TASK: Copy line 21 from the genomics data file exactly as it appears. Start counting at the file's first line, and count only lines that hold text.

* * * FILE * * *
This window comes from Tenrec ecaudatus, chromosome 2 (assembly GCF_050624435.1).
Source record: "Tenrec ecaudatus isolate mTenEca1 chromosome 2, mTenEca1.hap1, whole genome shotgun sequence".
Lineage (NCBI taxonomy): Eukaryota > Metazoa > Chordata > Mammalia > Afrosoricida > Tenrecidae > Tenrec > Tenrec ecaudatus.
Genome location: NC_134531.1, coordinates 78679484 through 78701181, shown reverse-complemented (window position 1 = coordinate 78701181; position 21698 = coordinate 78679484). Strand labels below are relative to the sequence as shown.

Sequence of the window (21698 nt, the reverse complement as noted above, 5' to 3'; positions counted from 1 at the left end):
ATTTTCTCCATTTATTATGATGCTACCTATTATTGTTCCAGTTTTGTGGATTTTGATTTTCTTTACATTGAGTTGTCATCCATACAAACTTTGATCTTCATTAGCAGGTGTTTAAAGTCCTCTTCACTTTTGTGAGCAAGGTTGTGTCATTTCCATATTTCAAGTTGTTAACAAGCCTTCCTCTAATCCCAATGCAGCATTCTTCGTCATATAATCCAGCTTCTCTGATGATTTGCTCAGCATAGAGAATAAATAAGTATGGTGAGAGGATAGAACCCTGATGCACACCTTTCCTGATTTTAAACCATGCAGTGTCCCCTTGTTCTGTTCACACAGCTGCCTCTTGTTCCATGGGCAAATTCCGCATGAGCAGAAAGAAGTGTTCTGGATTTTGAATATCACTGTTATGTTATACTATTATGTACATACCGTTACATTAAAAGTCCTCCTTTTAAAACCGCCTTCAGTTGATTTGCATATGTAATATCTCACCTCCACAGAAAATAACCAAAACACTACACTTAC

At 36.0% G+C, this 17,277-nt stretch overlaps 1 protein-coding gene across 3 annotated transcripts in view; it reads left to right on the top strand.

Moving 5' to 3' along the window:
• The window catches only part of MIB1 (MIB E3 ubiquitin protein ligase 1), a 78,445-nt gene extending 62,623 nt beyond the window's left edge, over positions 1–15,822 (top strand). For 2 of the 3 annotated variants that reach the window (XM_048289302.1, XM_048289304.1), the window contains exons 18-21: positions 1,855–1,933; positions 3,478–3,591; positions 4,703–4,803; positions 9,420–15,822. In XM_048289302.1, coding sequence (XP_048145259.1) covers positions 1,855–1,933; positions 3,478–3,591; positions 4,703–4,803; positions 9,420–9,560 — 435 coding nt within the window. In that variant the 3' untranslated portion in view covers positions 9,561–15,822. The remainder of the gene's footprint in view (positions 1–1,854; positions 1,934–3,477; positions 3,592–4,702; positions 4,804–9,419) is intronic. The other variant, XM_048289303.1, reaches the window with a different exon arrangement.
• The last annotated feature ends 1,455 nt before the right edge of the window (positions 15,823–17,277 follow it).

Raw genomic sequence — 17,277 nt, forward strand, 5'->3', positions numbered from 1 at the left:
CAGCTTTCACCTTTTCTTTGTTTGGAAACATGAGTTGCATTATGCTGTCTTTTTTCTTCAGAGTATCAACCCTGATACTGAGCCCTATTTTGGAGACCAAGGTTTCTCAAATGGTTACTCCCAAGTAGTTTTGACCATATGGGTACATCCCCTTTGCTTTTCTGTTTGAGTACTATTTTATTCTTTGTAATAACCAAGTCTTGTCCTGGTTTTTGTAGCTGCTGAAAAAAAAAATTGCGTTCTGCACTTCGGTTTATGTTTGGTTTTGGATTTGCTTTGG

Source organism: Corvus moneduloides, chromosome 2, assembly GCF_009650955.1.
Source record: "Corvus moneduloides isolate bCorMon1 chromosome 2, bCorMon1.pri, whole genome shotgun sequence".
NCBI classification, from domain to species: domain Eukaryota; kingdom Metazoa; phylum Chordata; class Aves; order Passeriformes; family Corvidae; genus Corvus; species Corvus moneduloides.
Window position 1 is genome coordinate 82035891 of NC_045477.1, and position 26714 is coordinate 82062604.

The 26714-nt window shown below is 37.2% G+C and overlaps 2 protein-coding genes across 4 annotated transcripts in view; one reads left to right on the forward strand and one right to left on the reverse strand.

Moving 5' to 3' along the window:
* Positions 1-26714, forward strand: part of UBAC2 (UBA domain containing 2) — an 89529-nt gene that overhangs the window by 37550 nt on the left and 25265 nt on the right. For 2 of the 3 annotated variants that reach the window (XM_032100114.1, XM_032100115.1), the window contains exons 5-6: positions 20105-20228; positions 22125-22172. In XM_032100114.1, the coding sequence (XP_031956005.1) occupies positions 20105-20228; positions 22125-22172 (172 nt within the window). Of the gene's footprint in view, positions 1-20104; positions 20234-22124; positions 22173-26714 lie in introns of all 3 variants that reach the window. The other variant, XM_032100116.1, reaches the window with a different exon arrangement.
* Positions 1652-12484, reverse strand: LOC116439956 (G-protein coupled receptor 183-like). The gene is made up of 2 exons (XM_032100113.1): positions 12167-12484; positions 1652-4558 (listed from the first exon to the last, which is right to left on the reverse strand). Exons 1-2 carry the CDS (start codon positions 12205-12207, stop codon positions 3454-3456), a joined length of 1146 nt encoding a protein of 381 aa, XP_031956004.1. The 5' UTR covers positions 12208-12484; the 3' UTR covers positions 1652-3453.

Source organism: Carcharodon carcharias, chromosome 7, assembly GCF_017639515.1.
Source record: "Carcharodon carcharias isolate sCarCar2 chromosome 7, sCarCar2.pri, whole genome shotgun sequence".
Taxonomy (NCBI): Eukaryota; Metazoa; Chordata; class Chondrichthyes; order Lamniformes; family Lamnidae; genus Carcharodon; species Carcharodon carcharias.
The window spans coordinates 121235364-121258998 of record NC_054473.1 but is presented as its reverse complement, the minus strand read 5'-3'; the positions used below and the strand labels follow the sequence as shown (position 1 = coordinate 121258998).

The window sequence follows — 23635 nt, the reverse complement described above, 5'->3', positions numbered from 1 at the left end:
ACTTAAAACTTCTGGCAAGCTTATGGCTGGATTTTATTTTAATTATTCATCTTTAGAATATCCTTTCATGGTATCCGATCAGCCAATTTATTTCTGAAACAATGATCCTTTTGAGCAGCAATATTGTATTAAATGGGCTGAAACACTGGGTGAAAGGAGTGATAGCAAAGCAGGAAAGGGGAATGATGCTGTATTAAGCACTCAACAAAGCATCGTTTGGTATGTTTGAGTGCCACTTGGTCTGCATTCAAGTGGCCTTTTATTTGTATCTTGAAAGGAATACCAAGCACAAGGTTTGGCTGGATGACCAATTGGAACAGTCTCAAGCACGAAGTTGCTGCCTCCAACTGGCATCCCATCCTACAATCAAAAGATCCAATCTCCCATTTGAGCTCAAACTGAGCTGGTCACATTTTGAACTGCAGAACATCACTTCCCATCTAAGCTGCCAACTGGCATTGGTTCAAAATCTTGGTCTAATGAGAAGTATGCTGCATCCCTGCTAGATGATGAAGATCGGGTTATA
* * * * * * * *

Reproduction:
Source organism: Carcharodon carcharias, chromosome 7, assembly GCF_017639515.1.